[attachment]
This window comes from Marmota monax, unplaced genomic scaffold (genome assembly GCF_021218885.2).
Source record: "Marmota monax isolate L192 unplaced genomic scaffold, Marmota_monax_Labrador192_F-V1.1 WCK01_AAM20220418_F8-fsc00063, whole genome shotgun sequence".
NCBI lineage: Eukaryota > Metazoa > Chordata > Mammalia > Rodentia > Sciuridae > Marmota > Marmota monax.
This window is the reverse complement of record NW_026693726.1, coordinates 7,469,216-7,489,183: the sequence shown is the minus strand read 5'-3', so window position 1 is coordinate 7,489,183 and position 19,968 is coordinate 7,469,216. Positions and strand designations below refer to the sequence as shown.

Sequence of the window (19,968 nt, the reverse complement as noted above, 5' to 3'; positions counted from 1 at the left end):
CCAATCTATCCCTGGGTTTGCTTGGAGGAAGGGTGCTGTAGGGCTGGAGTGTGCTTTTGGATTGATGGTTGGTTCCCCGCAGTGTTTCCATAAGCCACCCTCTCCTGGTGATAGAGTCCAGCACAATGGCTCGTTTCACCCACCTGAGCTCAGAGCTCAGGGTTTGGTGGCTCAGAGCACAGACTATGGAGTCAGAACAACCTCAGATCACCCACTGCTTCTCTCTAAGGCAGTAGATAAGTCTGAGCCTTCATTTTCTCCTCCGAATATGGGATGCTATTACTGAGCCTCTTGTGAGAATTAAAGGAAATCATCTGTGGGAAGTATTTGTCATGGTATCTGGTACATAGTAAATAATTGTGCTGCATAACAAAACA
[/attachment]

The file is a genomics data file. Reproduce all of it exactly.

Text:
This window comes from Marmota monax, unplaced genomic scaffold (genome assembly GCF_021218885.2).
Source record: "Marmota monax isolate L192 unplaced genomic scaffold, Marmota_monax_Labrador192_F-V1.1 WCK01_AAM20220418_F8-fsc00063, whole genome shotgun sequence".
NCBI lineage: Eukaryota > Metazoa > Chordata > Mammalia > Rodentia > Sciuridae > Marmota > Marmota monax.
This window is the reverse complement of record NW_026693726.1, coordinates 7,469,216-7,489,183: the sequence shown is the minus strand read 5'-3', so window position 1 is coordinate 7,489,183 and position 19,968 is coordinate 7,469,216. Positions and strand designations below refer to the sequence as shown.

Sequence of the window (19,968 nt, the reverse complement as noted above, 5' to 3'; positions counted from 1 at the left end):
CCAATCTATCCCTGGGTTTGCTTGGAGGAAGGGTGCTGTAGGGCTGGAGTGTGCTTTTGGATTGATGGTTGGTTCCCCGCAGTGTTTCCATAAGCCACCCTCTCCTGGTGATAGAGTCCAGCACAATGGCTCGTTTCACCCACCTGAGCTCAGAGCTCAGGGTTTGGTGGCTCAGAGCACAGACTATGGAGTCAGAACAACCTCAGATCACCCACTGCTTCTCTCTAAGGCAGTAGATAAGTCTGAGCCTTCATTTTCTCCTCCGAATATGGGATGCTATTACTGAGCCTCTTGTGAGAATTAAAGGAAATCATCTGTGGGAAGTATTTGTCATGGTATCTGGTACATAGTAAATAATTGTGCTGCATAACAAAACA